As many quilters are making masks throughout the country, quite a few variations have been shared. Recently my friend Vicki designed a mask to fill a very specific need.
To watch an interview she did with a local tv station click here!
After that interview Vicki was bombarded with people wanting a pattern – so here it is, straight from Vicki:
Thank you for your interest in the see-through masks I developed for HEAR Wisconsin and in particular my neighbor and friend Liz. The story was featured April 29, 2020 on TMJ4. I originally made one, then 24 for the staff, and an additional 60 for HEAR Wisconsin to give to their clients. TMJ4 has definitely shown the greater need. One post simply stated, “It’s so nice to see a smiling face” and another ”I wish store clerks would have these”. There are so many different mask patterns out there and all can be easily modified. I think the most important measurement to know when you are modifying your own favorite mask pattern is the mouth opening measurement begins 2-1/4” down from the top, centered, and the opening is 2”x 4”. My neighbor Liz, who is hard of hearing and wears a cochlear implant, and I tweaked this until she was satisfied. I have made 80 masks for HEAR Wisconsin and the opening doesn’t really work for everyone – but Liz has told me they simply fold the top over once if the opening is too low. Here are my instructions:
These instructions are also posted on a permanent page of my website. Click here to visit that page. If you bookmark it you will be able to easily find it again). To print a pdf copy of the pattern click here!
Cut 2: 7-1/2” x 7-1/2” cotton fabric
Cut 1: Clear Plastic 3”x 5” (With JoAnn Fabrics closed, I was able to purchase clear plastic at Ace Hardware. There were 3 weights available, I am using the mid-weight)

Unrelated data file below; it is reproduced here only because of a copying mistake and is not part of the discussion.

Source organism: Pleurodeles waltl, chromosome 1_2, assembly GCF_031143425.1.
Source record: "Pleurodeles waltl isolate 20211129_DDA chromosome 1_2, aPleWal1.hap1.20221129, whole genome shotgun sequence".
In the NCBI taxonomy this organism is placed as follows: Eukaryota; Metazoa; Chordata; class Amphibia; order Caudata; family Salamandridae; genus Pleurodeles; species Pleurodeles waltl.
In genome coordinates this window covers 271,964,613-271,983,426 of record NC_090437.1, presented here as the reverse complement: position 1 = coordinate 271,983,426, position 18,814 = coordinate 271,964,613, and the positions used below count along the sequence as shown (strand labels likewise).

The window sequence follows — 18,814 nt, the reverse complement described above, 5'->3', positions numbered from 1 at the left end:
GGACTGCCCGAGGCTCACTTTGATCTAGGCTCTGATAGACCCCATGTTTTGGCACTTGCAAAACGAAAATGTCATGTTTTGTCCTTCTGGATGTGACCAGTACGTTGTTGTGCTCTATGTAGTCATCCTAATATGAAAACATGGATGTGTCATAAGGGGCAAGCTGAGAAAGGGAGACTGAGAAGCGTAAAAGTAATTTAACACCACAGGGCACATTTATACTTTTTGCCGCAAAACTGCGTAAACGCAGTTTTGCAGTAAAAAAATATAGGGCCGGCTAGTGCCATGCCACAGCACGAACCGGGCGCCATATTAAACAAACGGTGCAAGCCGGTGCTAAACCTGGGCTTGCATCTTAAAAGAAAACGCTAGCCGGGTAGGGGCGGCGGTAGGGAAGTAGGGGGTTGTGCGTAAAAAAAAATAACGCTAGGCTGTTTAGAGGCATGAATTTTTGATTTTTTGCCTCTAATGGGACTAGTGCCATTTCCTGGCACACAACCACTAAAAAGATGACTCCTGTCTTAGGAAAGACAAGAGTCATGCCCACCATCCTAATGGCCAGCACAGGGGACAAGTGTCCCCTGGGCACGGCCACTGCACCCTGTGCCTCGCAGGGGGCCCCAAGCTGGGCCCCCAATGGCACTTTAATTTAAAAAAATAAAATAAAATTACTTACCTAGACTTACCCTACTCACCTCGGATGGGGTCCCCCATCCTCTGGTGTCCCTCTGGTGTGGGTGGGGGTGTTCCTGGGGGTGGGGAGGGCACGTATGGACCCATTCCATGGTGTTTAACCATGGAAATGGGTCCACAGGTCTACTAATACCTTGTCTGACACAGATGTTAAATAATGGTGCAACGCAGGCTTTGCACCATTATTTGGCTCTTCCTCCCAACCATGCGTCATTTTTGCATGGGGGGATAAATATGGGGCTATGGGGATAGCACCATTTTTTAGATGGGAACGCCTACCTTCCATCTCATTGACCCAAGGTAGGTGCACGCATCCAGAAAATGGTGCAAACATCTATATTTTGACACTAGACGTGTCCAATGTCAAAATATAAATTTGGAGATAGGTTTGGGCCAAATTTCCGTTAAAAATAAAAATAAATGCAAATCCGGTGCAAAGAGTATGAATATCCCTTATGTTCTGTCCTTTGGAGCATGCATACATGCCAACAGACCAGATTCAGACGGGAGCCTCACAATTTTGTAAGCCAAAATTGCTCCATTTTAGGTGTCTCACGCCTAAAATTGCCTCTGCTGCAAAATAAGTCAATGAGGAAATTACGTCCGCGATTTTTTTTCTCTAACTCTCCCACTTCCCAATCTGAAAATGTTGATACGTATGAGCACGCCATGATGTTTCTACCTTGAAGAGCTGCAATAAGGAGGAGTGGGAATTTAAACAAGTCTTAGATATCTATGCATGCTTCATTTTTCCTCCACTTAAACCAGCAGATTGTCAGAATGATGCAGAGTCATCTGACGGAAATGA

NOTE: plastic can melt … don’t iron directly on the plastic when making this mask.
Step 1: Sew RST at the top using ¼” seam allowance.
Step 2: Turn right side out and press the seam.
Step 3: Sew ¼” – ½” down from the top to create a casing for the pipe cleaner at the nose.
Step 4: Cut a 7 1/2″ x 7 1/4″ template from template plastic or cereal box cardboard. Cut the opening 2″ x 4″ positioned 2 1/4″ from the top and 1 3/4″ from the left side.
I found it easiest to draw the opening at this step because the front and back are now basically lined up. *I created 2 templates. 1 template was 2”x 4” and the other template was ¼” less that I used to mark where I would cut.
Step 5: Cut out ¼” from drawn line and clip corners. Do this on both the front and back of the mask.
Step 6: From the wrong side of the fabric using washable glue stick (children’s glue), fold and tack the opening back. (Let this dry a bit)
Step 7: Flip inside out and sew the bottom seam. Flip back to right side out and press.
Step 8: Insert clear plastic and top stitch to secure in place.
Step 9: Insert pipe cleaner at the nose (fold each end of the pipe cleaner so there are no sharp ends)
Step 10: Make 3 pleats on each side of the mask. The pleats are approximately 1/2″ each and can be pinned or basted in place)
Step 11: Add straps or elastic to finish.
Cleaning and Defogging
To disinfect after each wearing these masks should be washed in a washing machine, and air dried. The vinyl will not hold up to drying in a dryer. To prevent fogging of masks, rub a dab of Dawn™ dish soap on the inside and let it dry (I wonder if that will work for my glasses?).
Please make these masks and give them to friends, family, and local clinics or senior centers who would benefit from them. If you aren’t sure who to give them to, please put them in a sealed ziplock bag, labeled with the number you have made, then take them to either of the same two drop off locations we’ve had on our “Face Masks for Heroes” site:
1. Gina is collecting and distributing masks donated through this project. they can be dropped off at her home:
1025 N. Morgan Road
Oconomowoc, WI 53066
Her home has a circle drive and the masks can be put in a marked bin on the back porch without making human contact. It’s not far from Ben Franklin in Oconomowoc and a good reason to take a ride out in the country. If you would prefer to have your masks picked up, you may call or text Gina at (262)424-7640
2. The second option for dropping off masks is:
Sew Much More; 2140 W Saint Paul Avenue in Waukesha. Even though the store is closed, they are accepting masks in a box in front of the store, Monday – Saturday, from 9-5 . If you are running low on fabric or other supplies, you may call the store and they will bring your order out to you curbside. (262) 547-7774